Did You Remember They Had A Dog?
List of things I did today out of love:
1. Wiped a four year old’s butt. (Then washed hands)
2. Touched turkey cold cuts with my bare hands and spread mayonnaise on bread. (Then washed hands)
2. Took a four year old, a nine year old, and a rambunctious King Charles Cavalier out for a walk to the candy store. (Then washed hands)
Seriously. The skin on my hands feels like dried corn husks.
The most uncomfortable thing about this whole ordeal (did I say ordeal? I meant “glorious opportunity to experience the joy of parenting”!) is not having all my stuff with me. Stuff like my rubber gloves. The ones I wear when I do the dishes. The ones that help my skin to retain its natural moisture while I scrub pots and pans.
Burdy didn’t get much work done today. He usually works from home, but now that our home is 20 miles north, in a house full of two kids and a dog (I can’t believe we forgot about the dog), he’s set up at the dining room table and the kids don’t quite get that he’s there to work. They’re used to roughhousing with Uncle Stan when he’s here. It’s hard for them to understand that when he’s obscured by that 27″ screen, and his brow is furrowed, it means he’s looking at the Matrix and coding. And it’s wholly unproductive to interrupt Uncle Stan when he’s looking at the Matrix and coding.
What’s blowing my mind tonight, at the end of Day Two, is how distinct the consequences are when the schedule is not strictly adhered to. Dinner is to be served at six sharp… or plaintive cries from the living room for grapes will ensue. Bathtime is at 7:15, or you run the risk of running into overtime and missing the bedtime deadline… which, in turn, will make for a cranky child in the morning. There really isn’t much else in my life that works like this. If I don’t finish work for a client, I come in at some other time to make it up. No big deal. If I don’t get all the laundry done on Sunday, it doesn’t matter. There are always more clothes to wear and I don’t mind wearing my dirty jeans for one more day. If we run out of frozen blueberries, well, then we’ll just eat frozen strawberries instead.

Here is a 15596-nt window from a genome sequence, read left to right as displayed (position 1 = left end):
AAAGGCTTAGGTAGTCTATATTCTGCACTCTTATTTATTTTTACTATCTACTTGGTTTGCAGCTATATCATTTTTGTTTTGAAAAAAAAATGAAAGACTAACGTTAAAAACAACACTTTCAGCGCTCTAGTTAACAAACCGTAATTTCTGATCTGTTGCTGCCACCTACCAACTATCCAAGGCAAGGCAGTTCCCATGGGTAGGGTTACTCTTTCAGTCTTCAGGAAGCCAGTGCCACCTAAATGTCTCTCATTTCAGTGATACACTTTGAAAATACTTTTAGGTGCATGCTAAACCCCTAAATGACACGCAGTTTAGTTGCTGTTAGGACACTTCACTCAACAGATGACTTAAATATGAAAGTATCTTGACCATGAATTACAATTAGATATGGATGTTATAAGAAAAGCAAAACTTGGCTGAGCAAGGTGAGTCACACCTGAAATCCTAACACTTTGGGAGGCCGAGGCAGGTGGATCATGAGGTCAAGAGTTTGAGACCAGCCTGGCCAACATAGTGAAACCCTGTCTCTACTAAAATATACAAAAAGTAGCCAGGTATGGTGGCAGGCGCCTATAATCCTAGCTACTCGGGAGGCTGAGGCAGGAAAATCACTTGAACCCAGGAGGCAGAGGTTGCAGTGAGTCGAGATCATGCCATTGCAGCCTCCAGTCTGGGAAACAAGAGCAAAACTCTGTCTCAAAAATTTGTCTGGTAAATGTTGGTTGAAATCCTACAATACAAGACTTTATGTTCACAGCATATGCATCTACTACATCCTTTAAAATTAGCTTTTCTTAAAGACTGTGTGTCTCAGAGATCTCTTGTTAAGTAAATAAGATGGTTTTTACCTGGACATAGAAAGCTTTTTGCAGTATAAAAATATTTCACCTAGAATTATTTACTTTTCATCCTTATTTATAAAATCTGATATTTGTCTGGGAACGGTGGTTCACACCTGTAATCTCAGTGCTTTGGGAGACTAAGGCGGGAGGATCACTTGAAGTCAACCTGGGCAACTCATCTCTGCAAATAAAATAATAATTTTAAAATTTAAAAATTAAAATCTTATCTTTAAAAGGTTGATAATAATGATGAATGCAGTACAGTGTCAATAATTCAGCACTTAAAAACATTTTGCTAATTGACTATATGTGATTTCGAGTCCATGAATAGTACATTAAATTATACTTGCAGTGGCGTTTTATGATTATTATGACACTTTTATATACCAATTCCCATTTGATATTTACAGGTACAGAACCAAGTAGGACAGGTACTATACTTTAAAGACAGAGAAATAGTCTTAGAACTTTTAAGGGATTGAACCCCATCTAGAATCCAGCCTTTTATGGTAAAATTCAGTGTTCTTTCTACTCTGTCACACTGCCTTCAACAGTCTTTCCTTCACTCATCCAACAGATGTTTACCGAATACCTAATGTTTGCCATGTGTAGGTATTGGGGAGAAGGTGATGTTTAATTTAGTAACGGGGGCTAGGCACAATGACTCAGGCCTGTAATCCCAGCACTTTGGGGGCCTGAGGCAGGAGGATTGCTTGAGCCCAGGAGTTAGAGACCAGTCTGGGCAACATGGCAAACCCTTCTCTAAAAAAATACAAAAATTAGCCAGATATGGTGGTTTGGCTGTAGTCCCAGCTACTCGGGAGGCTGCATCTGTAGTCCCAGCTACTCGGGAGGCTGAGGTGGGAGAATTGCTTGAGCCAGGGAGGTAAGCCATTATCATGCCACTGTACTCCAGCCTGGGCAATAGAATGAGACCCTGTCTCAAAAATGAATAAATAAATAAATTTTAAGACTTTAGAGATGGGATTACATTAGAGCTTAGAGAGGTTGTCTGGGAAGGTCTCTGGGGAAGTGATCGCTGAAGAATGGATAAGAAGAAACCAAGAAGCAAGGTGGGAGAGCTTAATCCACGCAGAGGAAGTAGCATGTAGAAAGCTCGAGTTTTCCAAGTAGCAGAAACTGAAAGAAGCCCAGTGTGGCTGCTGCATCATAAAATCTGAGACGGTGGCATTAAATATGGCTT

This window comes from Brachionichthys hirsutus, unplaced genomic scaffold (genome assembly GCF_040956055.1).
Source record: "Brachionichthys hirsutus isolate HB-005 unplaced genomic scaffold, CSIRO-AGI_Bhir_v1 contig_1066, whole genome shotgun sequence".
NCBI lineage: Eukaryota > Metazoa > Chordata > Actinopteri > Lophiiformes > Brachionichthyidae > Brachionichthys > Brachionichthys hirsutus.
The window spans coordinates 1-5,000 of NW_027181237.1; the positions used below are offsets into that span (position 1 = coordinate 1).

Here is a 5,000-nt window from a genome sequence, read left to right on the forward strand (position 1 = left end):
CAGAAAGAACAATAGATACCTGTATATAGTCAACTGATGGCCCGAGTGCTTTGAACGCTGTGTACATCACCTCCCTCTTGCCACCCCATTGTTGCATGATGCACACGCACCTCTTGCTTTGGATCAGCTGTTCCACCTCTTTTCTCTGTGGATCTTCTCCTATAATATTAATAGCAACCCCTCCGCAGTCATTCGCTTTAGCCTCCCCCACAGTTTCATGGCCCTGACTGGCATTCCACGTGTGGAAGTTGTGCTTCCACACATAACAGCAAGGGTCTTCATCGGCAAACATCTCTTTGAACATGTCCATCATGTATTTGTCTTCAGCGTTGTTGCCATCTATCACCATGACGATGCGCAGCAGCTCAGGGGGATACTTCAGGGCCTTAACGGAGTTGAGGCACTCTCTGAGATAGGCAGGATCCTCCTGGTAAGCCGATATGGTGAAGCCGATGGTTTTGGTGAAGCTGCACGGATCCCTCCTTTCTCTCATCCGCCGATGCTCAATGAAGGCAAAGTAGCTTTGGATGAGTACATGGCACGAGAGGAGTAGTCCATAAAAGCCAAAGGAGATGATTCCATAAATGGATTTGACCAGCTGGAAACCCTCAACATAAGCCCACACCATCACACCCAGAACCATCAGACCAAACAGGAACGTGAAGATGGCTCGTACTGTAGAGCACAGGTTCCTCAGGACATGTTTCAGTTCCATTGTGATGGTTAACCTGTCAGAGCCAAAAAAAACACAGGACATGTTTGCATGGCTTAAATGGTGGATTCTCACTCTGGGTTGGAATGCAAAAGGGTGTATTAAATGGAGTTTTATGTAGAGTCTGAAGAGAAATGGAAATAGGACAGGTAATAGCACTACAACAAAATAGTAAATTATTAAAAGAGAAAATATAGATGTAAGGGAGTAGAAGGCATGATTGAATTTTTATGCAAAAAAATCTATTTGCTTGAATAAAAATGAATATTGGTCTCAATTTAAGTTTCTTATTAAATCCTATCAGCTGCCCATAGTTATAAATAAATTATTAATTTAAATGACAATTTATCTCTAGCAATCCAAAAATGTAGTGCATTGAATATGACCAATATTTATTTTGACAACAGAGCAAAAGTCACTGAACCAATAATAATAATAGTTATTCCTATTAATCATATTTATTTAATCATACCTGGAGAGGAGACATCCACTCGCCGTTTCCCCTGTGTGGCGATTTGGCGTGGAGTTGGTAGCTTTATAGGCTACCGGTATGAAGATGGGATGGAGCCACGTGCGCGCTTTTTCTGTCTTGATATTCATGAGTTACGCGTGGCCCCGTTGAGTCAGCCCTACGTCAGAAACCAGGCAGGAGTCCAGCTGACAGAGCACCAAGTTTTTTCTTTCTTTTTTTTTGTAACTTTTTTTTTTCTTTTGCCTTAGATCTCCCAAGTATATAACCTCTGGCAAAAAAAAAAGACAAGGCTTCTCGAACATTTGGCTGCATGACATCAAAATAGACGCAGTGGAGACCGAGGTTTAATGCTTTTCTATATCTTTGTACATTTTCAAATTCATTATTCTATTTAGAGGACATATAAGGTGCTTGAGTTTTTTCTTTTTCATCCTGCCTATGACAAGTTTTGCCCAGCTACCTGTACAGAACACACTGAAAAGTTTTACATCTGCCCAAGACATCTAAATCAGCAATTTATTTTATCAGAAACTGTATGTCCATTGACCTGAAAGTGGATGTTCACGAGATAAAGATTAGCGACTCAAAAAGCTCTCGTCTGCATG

But holy shit. Try explaining to a four year old that you ran out of blueberries and it ain’t no thang… and you might as well say goodbye to the skin on your face, because his wrath will melt it clean off. (Note: we have not run out of blueberries.) Sticking to the schedule is turning out to be harder than I thought. And giving up my free time to be at the beck and call of two children is even harder than that.
I don’t have that kind of rigidity and responsibility built into my life right now, so this change feels particularly swift and severe. Sure, I have to show up to work when I say I’m going to show up (more or less) and I need to meet deadlines, but everything else is up to me. If I want to skip lunch, I can. If I want to go to the gym in the middle of the day, I can. If I want to not come home till nine pm, I can.
This whole parenting thing has definitely put a cramp in my hobo lifestyle.
The dog, thank goodness, doesn’t seem to care one way or the other about the schedule. He’s just rolling with the punches right now. He seems like the type who wouldn’t mind wearing his jeans for that fourth day in a row.